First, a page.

If the beginning of your year is like ours, it's jam-packed as ever with new rules, hopes and promises of good behavior... all made mostly in vain. With clear eyes, we make resolutions we're sure to break almost immediately and jot down lists of unrealistic goals that are soon to be lost behind a desk somewhere.
The first few weeks are, at their heart, a fantasy of sorts. In that spirit, instead of starting the year off with a list of the films we all know will be huge in 2013 (A Good Day to Die Hard or The Lone Ranger with Johnny Depp for example), we've elected to begin on a more idealistic foot with a quick look at the deserving few we hope to be seeing a whole lot more of in the year to come. Mark your calendars!
This universally lauded doc about the cult of Stanley Kubrik's The Shining and the weird, sometimes frighteningly geeky theories some of its closest viewers have concocted to explain its every moment is a treat for both fans of the film and fans of cinema at large. Hilarious in it's own way beyond the wacky subject matter, this charming meta-movie is one of the first releases of the year, slated to play in late January in the SF area.
Rather than publish an interview with this film's directors as they would for a typical cover story, respected Canadian film journal Cinema Scope chose to run 5 pages of stills captured from some of its woolier moments. The tribute seems a fitting one to his documentary's modus--without as much as an establishing shot, a series of small embedded cameras drop the viewer right onto a commercial fishing ship in the middle of operation, capturing wordlessly all the power, beauty and brutality of the open sea and those who make their living reaping it. No release date yet.
Drawing comparisons to Last Tango in Paris for both its sexual content and the relative discomfort it caused audiences when it showed at select festivals last year, Antonio Campos' latest film has so far proved even more polarizing than his last, Afterschool, which is saying quite a bit. Perhaps because of this, despite securing distribution it hasn't got a release date yet, though things look good for 2013. One can only hope--with astounding, troubling turns by Brady Corbett (Mysterious Skin) and Mati Diop (35 Shots of Rum) and incredible sound work, this unsettling coming-of-age tale resonates far beyond its running time and is a secret that shouldn't be kept under wraps.
Korean revenge auteur Park Chan-wook own first english language film may have slipped past some foaming at the mouth for Spike Lee's remake of his film Old Boy, which is also on the docket for 2013, but Stoker will certainly be the more interesting watch. Never one to leave the psychological depths of horror unplumbed in favor of cheap scares, if early reports are to be believed, Chan-wook has pushed Nicole Kidman and Mia Wasikowska to the breaking point of their respective formidable talents and created something truly chilling. It's set to come out in March.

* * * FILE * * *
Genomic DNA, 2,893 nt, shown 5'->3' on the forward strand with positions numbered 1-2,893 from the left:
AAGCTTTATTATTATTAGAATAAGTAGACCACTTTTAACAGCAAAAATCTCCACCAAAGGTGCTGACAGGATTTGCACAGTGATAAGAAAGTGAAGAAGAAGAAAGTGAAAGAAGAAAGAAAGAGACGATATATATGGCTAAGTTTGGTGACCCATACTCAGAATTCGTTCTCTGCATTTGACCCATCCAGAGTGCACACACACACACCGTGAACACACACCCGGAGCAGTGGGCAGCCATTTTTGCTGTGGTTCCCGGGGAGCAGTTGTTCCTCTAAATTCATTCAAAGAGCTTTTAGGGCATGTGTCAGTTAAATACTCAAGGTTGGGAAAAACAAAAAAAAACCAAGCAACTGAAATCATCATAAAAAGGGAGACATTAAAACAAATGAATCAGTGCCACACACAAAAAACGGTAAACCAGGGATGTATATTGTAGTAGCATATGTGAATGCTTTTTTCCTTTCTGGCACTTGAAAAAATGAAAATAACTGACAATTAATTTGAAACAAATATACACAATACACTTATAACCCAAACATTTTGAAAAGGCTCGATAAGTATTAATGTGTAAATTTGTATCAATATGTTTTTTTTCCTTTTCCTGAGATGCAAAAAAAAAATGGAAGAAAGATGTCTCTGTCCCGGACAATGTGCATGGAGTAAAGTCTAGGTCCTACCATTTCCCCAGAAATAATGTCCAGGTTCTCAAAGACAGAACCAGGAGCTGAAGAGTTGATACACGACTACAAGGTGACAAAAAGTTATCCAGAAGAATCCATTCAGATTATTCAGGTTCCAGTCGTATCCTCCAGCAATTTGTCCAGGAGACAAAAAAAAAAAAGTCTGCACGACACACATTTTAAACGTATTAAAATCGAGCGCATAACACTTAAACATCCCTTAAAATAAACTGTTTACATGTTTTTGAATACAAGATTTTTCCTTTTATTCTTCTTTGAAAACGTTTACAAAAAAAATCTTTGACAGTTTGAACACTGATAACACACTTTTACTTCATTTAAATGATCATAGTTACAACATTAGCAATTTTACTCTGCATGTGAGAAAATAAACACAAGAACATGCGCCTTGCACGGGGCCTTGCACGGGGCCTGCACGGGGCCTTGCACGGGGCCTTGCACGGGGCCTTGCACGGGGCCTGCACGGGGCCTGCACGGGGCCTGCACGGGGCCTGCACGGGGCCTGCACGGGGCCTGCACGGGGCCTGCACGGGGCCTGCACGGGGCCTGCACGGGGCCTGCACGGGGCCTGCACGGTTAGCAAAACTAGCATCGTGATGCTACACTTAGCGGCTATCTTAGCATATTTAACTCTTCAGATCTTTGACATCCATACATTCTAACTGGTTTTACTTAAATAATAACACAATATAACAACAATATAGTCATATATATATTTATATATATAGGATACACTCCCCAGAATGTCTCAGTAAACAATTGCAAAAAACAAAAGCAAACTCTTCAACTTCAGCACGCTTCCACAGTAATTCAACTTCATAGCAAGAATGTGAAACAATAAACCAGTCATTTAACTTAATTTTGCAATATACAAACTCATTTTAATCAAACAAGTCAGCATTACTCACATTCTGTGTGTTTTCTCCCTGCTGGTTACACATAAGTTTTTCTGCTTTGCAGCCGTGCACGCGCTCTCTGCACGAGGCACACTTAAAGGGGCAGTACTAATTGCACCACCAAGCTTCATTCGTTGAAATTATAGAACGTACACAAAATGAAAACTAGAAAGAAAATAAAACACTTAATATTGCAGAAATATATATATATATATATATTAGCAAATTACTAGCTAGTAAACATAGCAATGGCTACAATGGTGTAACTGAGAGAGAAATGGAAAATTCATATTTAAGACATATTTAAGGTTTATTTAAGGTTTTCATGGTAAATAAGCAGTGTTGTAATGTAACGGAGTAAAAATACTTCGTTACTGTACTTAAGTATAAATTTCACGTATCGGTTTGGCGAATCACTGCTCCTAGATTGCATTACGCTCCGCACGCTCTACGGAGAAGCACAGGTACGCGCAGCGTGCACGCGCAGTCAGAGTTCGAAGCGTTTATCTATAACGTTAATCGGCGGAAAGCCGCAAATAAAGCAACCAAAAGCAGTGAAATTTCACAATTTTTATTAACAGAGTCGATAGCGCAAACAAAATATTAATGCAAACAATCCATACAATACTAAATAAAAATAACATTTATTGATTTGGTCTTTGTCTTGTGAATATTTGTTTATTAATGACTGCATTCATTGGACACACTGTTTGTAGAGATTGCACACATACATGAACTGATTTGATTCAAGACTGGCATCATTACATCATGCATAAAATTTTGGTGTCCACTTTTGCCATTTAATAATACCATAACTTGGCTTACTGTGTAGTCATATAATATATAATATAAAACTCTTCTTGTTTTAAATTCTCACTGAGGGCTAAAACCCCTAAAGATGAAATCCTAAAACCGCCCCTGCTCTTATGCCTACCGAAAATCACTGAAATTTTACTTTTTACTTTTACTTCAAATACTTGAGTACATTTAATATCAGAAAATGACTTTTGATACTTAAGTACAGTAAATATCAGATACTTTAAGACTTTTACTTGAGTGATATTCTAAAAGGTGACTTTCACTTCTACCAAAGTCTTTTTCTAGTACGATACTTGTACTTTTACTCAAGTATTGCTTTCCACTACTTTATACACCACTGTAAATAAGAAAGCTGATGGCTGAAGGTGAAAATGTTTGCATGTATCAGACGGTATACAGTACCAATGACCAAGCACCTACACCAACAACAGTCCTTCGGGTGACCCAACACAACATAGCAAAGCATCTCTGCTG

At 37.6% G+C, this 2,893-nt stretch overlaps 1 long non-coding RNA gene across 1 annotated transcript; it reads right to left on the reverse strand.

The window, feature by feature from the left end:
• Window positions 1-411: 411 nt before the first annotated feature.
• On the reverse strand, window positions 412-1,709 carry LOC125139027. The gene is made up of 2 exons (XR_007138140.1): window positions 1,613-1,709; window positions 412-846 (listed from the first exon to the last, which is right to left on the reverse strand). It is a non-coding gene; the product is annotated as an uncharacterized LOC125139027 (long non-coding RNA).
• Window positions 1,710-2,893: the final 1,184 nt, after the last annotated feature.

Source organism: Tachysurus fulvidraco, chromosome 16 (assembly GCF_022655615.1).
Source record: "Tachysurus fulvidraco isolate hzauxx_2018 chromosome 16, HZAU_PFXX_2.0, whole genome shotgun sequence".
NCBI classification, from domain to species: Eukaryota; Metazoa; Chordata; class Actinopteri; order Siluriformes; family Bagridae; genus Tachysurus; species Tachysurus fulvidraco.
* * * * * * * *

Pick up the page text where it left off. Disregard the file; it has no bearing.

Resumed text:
Billed as a "sci-fi romance" and sharing certain tonal qualities with Darren Aronofsky's vastly under-appreciated puzzler The Fountain, Vanish Waves possessing a refined visual language all its own. There's every indication this Luthuanian tale of a man who falls in love with a comatose woman whose mind he enters through a complex new technology could be trapped on the festival circuit for the rest of 2013, but wins at the Sitges and a strong showing at Fantasia could bring it out later this year on a limited release.
One of the biggest success stories of the last few years has been the ascension of character actor Michael Shannon, who finally emerged as a marquis talent after many years toiling in semi-obscurity, riding a rising tide of choice roles in lauded titles like Take Shelter, Revolutionary Road, and Boardwalk Empire. Shannon will pop up later this year as Lord Zod in the highly hyped Superman series reboot, but those looking to really see him show his chops should be chomping at the bit in anticipation of this film, where he plays the toothsome 70s contract killer of the title, Richard Kuklinski. Originally slated for 2012, this one will show up in the new year at some point, we just don't know when.
We had to include at least one worthy blockbuster, and what could be cooler than Neill Blomkamp's (District 9) allegory for the 99%? Set for release all the way in August, this Matt Damon starring sci-fi revolves around the separation of two classes, the ultra-rich who live on a space station called Elysium, and the other, who reside on the crumbling remnants of Earth. While it's not the first tech-heavy tale to transport the problems of the present to the future, let's hope it hits the mark--this is a trend we'd like to see Hollywood carry on!